Guess Which Aspect of Your Finances Does NOT Affect Your Credit Score?
When we look at credit reports, your credit history, and credit scoring, there are five (5) areas of how you pay your accounts, and the accounts you have that influence your credit score. However, oddly enough, one major are of your personal finances is not used, and does NOT affect your credit score.
Credit scores are composed of five things:
* How much you owe
* The types of accounts you have
* How long you have had credit
* How often you apply for credit
No where in these five factors used to create a credit score do we see earnings, income, how much you make, or even savings!
There also is nothing about your budget, and what your expenses may be each month.
Granted when a lender reviews your application for a loan there are two areas they will look at:
* Credit score
So at the time you apply for a loan the lender will review your income and expenses to check for affordability, but your income is not a part of your credit score.
Wages/Savings/Bank Accounts/How Often You Are Paid
When we look at credit reports and credit scoring, all of the above are not included or used in anyway to calculate your credit score.
How much you earn is not a factor in credit scoring, nor is how much you may have in the bank in savings.
How often you are paid has no influence or bearing on your credit score either.
You could have 3 current accounts, and 2 savings accounts, but unless there is a reported overdraft associated with the current accounts, none of these will factor into your credit score.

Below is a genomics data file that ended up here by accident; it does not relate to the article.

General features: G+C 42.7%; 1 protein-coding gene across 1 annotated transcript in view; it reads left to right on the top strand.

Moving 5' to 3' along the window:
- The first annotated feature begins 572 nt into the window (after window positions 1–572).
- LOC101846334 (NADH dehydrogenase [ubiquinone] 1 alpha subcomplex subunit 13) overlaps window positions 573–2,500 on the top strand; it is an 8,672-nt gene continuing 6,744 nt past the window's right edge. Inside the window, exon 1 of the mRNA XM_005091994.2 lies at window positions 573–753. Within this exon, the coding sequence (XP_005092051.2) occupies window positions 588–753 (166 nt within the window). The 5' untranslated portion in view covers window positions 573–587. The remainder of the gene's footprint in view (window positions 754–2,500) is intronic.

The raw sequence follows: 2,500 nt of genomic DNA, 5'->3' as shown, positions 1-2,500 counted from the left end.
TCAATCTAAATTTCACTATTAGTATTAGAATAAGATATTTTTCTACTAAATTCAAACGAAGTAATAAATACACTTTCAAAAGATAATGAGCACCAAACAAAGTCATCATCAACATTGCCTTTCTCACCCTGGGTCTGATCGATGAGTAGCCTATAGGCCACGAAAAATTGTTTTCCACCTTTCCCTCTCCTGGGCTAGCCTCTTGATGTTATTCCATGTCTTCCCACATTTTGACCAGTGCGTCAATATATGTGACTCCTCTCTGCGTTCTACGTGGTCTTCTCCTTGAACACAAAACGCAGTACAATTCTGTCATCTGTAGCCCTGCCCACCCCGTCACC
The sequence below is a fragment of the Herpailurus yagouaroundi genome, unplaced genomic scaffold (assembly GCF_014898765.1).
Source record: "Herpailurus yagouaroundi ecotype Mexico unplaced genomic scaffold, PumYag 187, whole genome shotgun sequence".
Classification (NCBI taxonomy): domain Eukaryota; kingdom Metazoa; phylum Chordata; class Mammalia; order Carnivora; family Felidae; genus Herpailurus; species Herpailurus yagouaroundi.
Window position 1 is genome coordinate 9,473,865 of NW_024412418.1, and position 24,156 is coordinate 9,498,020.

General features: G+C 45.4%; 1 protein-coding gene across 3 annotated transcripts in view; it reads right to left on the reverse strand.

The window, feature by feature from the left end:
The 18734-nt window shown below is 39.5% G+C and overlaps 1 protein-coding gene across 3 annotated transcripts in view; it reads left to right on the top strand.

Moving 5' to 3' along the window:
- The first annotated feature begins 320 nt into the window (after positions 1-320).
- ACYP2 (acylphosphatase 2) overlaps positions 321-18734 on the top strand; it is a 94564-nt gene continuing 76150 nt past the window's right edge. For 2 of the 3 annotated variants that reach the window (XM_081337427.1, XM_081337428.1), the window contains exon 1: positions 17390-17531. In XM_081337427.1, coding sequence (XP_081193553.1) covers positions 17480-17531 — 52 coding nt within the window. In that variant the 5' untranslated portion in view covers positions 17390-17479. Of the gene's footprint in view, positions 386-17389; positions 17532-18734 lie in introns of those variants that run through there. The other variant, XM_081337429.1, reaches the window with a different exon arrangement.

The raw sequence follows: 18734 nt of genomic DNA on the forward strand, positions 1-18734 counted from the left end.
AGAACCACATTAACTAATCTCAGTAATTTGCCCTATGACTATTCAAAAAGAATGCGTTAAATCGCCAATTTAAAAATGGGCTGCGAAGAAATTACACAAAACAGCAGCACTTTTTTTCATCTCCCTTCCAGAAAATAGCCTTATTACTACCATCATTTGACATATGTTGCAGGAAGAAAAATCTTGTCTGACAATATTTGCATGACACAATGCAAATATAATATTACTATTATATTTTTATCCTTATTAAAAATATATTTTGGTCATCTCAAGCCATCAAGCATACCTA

The overdraft(s) may be used in credit scoring, IF they are reported to the credit bureaus.
Only accounts that are reported to the credit bureaus are used in calculating a credit score.
So the richest person in the world could have a low or poor credit score, as credit scores are based on how you pay your accounts, and how much you owe, and the types of accounts you have.
Credit scores are not based on income or how much money you have.
Are Current Credit Scores Fit For Purpose?
This is a good question and one being debated as you read this.
There are those that feel credit scores and the current model for credit scoring is antiquated and in need of an update.
Social credit scoring is being used in China, and being looked at elsewhere in the world.
Lenders, banks, and others have access to a huge amount of data and information on us now, all of which can be used to give a better impression and model of who and what we are. Information hat can be used in many ways, and not just in granting loans.
In fact, data on and about us, is one of the most valuable commodities in the world today. So it is only a matter of time before all this information is sifted and sorted into some form of “score”, or given a numerical value that will not just be associated with us, but could define us.